Grier excited about playing for hometown team Panthers
CHARLOTTE, N.C. — Will Grier’s first practice Friday morning as a Carolina Panther was rainy and unremarkable.
What was remarkable, however, is that Grier was there at all.
It wasn’t that many years ago that Grier was sitting alongside his dad and his other relatives in Section 229 at Bank of America Stadium, cheering for Cam Newton while wearing his Steve Smith jersey.
It wasn’t too long after that when Grier was Parade magazine’s national player of the year in high school.
And it wasn’t too long after that, according to his father Chad, that Grier was in such a “dark place” that “he didn’t know if he was ever going to play football again.”
This season, though, the Panthers’ third-round draft choice in 2019 (and fifth overall QB selected) will back up Newton on that very same field. Grier’s journey from Davidson Day School to Florida to West Virginia has turned one more surprise corner, and now he finds itself right back in the Charlotte area again.
“I’m going to work hard and be coachable,” Grier vowed after that first practice Friday with rainwater dripping down his beard. “I think that’s important. Fit into the system. Do whatever it takes to help the Panthers win.”
While Grier’s life looks just about picture-perfect now — he will be playing football for his hometown NFL team, with a wife who is a former NFL cheerleader and their 2-year-old daughter Eloise both awaiting him at their new home in Charlotte’s Cotswold area — it hasn’t always been that way.
It was less than four years ago, in the fall of 2015, when Grier’s life crumbled shortly after he had led Florida to a 6-0 start and a top-10 national ranking.
Grier failed an NCAA drug test then because he took a performance-enhancing substance called Ligandrol, which he had bought at a nutrition store. Grier said didn’t check with the University of Florida’s athletic trainers before taking the substance, a costly mistake he has owned up to repeatedly. That positive test meant he was suspended from NCAA competition for a year.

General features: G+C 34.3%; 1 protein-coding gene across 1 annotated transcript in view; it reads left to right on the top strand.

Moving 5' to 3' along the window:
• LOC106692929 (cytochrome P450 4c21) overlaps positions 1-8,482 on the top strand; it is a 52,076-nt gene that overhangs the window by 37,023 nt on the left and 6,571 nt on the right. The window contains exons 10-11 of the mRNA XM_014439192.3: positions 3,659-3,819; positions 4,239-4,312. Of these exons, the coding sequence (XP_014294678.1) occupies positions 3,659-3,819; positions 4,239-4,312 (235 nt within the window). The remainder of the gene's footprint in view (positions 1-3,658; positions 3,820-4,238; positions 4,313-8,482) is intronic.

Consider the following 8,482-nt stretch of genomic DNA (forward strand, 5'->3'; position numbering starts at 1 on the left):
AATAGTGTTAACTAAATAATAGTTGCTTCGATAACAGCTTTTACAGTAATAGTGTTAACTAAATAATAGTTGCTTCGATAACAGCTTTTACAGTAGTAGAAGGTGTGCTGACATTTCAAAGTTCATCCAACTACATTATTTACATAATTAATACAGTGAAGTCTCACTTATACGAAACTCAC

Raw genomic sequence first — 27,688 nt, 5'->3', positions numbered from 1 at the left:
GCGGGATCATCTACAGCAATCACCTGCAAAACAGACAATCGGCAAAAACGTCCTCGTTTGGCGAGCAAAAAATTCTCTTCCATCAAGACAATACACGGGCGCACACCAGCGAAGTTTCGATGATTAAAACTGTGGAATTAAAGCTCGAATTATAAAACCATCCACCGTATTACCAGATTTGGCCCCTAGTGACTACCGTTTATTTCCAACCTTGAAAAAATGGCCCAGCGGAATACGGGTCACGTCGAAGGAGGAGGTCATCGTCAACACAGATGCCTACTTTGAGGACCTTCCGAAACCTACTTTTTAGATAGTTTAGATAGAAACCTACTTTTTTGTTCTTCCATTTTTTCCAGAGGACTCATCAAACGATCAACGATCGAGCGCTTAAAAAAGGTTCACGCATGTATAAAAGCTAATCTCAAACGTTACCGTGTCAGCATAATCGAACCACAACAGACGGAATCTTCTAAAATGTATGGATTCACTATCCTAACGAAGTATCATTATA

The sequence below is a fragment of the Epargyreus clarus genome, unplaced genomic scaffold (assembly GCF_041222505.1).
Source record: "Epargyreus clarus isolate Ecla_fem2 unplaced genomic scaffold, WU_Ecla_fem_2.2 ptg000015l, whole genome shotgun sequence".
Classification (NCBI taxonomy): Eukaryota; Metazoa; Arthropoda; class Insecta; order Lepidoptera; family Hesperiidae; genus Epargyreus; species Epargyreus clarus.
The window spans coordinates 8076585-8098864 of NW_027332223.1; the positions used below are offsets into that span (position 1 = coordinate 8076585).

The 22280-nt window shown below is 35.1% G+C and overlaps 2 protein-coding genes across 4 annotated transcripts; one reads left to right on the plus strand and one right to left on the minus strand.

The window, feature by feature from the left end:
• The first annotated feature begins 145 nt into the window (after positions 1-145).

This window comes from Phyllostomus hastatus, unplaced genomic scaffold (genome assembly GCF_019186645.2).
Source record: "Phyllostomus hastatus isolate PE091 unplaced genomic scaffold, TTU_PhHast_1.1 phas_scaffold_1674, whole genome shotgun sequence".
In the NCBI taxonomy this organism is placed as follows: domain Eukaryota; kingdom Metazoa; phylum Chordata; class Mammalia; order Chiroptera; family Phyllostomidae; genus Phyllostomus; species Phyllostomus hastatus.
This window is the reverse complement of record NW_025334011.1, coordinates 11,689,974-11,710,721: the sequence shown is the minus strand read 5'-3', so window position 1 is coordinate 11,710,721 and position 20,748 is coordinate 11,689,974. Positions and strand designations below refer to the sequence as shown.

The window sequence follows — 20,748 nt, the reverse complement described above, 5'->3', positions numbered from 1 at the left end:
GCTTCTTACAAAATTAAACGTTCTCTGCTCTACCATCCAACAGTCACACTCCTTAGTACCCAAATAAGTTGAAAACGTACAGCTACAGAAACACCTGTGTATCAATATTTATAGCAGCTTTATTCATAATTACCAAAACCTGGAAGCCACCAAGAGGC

Although Grier thought about staying in Florida, it didn’t work out. Chad Grier, a former East Carolina quarterback and a longtime high school football coach in the Carolinas, said then-Florida coach Jim McElwain made it clear through his actions and words that Will would be better off transferring.
“The short version is McElwain didn’t want him,” said the elder Grier, who is now the head football coach for Oceanside High in Mount Pleasant, S.C. “It was tough for Will to hear that.
“It was the first time in his life as an athlete where he really felt unwanted. That’s really when he was kind of doubting himself.”
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Will Grier spent more than a year in football purgatory after the suspension.
“I learned a lot,” he said Friday of that period. “I grew up a lot. But it was all kind of my journey in growing and maturing, and it got me to where I am today.”
Grier’s parents divorced when he was young. His father coached him for the majority of his life until college (most notably, in his national record-setting, 837-yard, 10-touchdown performance for Davidson Day during a 104-80 playoff win in 2012).
Chad Grier said he still regrets not helping his son more during the time immediately after the suspension, saying he “grossly underestimated” the impact it had on Will.
“It was devastating,” Chad Grier said. “And I didn’t realize this was going on. I’d say, “Will, how are you doing?’ He’d say, ‘I’m good,’ and I believed him. That was a failure on me, as a parent. I should have recognized that, literally in a matter of hours, his whole world was taken away from him … He went to a dark place.”
During his suspension, Will Grier leaned on girlfriend Jeanne O’Neil, the former Tampa Bay Bucs cheerleader who would eventually become his wife. His father helped him renavigate the recruitment process, as there was no shortage of suitors once it became apparent that Grier would transfer. Ohio State and Urban Meyer came close to getting him, but West Virginia and coach Dana Holgorsen’s pro-style offense won out.
Grier had two excellent years for the Mountaineers. He picked up the nickname “Touchdown Jesus” in 2017, when his hair was long, and ended up throwing a total of 71 touchdown passes and finishing fourth in the Heisman Trophy voting in 2018.